WHY PRETEND, REPUBLICANS?
February 14, 2006
In his 2007 budget, President Bush proposes some minor economies whose political cost probably isn't worth the savings. In the short run, these economies don't matter much. In the long run, the spending challenges require fundamental reforms, not pocketing nickels and dimes, says Robert Robb of the Arizona Republic.
So, what would a really serious effort to control federal spending look like? It would begin by attacking corporate welfare, for both substantive and political reasons, says Robb:
- Federal corporate subsidies are estimated to be around $90 billion a year; these subsidies create economic inefficiencies by distorting consumer and investor decisions. Starting with corporate welfare would make it easier to cut politically popular programs.
- The next easiest place to save serious money is federal grants to state and local governments. Since 1990, the cost of such subventions has more than tripled. They now constitute nearly 17 percent of the federal budget, compared with 11 percent in 1990.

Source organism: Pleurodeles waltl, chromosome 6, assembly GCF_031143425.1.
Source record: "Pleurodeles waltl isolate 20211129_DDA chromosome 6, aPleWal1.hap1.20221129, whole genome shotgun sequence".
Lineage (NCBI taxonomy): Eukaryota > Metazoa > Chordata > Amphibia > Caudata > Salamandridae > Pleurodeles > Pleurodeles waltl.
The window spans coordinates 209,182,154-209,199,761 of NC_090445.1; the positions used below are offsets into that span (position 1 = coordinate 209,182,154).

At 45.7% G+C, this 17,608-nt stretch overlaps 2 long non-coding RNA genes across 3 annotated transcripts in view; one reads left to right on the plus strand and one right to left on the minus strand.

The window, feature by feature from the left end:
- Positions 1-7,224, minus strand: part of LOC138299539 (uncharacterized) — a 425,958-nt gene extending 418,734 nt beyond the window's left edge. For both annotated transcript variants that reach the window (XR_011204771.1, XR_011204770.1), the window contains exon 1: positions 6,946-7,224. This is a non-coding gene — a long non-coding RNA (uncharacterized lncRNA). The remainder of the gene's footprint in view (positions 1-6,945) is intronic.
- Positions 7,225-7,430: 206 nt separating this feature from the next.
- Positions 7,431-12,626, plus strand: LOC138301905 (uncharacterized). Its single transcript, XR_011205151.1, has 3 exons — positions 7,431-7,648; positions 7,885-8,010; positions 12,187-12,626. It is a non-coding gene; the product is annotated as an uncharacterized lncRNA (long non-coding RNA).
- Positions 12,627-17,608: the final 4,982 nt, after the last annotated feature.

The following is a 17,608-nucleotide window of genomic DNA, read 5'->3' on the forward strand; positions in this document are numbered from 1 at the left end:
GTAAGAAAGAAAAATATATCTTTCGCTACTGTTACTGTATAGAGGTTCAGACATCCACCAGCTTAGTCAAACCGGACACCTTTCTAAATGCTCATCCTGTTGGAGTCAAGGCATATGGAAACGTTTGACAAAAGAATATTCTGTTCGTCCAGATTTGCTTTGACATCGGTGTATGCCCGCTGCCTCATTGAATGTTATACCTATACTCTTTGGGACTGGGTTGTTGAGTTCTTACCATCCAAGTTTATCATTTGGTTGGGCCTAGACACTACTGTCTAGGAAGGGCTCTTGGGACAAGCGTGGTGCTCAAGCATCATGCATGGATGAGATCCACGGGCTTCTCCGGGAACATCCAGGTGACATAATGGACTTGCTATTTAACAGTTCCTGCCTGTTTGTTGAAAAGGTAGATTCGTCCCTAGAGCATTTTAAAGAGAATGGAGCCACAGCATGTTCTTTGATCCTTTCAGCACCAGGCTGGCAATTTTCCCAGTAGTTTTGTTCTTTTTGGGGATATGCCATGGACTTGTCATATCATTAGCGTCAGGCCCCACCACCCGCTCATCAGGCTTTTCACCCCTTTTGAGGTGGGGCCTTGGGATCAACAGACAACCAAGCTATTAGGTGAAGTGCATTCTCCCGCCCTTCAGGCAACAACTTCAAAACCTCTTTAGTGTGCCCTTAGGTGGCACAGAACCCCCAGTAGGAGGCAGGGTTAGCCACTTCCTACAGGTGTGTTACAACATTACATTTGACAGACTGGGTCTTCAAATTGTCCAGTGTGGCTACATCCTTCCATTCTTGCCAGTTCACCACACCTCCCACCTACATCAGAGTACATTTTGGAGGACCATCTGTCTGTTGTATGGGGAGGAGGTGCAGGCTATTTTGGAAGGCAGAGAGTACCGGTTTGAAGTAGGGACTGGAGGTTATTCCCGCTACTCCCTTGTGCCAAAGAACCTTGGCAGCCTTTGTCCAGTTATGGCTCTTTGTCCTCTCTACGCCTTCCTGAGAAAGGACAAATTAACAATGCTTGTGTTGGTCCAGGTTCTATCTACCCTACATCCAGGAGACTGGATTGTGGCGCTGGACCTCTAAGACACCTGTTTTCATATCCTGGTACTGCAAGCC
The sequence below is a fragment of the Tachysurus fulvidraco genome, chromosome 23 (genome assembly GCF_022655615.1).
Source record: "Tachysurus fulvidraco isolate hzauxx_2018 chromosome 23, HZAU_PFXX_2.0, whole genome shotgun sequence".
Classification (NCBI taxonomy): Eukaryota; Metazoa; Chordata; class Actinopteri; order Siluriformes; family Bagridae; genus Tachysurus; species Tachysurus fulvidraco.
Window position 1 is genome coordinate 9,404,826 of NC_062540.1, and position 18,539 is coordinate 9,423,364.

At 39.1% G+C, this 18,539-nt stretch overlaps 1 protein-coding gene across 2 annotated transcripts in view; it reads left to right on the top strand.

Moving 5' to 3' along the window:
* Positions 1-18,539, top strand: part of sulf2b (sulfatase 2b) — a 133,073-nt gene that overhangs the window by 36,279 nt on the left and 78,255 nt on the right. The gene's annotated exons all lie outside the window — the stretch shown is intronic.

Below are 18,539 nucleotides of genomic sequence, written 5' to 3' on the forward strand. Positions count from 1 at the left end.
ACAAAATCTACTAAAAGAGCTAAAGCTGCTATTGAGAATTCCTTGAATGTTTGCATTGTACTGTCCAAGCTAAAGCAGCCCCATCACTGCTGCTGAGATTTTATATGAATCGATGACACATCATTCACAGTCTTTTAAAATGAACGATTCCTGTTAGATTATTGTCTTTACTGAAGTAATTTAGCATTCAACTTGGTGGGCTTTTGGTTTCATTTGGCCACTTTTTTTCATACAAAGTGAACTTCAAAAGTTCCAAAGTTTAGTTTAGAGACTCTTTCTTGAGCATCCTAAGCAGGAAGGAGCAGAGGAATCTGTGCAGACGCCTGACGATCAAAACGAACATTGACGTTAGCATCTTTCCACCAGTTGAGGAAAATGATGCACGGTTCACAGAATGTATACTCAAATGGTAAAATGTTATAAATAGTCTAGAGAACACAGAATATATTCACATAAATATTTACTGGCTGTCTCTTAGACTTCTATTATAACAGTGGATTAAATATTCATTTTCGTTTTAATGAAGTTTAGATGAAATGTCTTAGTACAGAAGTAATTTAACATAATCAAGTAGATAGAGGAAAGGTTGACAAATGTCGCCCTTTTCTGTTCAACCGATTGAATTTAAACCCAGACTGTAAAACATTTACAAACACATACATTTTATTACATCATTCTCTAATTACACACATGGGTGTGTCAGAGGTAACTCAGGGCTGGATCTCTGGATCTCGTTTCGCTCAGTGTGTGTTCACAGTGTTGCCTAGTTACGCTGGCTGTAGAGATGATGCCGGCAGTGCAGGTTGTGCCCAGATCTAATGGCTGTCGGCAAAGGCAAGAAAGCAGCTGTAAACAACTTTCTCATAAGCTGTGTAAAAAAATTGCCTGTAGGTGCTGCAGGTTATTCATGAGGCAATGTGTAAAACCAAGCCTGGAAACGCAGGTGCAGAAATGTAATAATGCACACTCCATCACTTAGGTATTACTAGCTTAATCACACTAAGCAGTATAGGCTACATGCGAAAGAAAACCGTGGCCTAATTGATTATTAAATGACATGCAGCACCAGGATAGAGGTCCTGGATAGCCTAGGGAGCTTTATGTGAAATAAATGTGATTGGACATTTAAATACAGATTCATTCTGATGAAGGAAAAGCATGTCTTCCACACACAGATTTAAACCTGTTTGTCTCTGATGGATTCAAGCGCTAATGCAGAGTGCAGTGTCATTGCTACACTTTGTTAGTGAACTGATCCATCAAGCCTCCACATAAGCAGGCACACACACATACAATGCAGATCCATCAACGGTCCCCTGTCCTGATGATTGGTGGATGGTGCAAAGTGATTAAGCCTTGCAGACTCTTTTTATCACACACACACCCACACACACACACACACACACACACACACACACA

- The real economies, however, need to be made in Social Security, Medicare and Medicaid. Over this half-century, the federal cost of these programs is expected to rise from about 8.5 percent of gross domestic product (GDP) to nearly 19 percent, or almost what the entire federal government consumes in national output today.
Simply put, there's no level or distribution of taxation possible to pay this bill that will not severely damage the economy. The programs have to be reformed so they cost less, says Robb.
What needs to be done is well-known. Federal assistance for retirement income and health care has to be made more a function of income. Middle-class and upper-income workers are going to have to save more while they work to provide more for themselves in retirement. Federal costs for Medicaid need to be capped in exchange for greater state control of the program, says Robb.
Source: Robert Robb, "Why pretend, Republicans? With lax spending control, ruling party undermines its political control," Arizona Republic, February 10, 2006.
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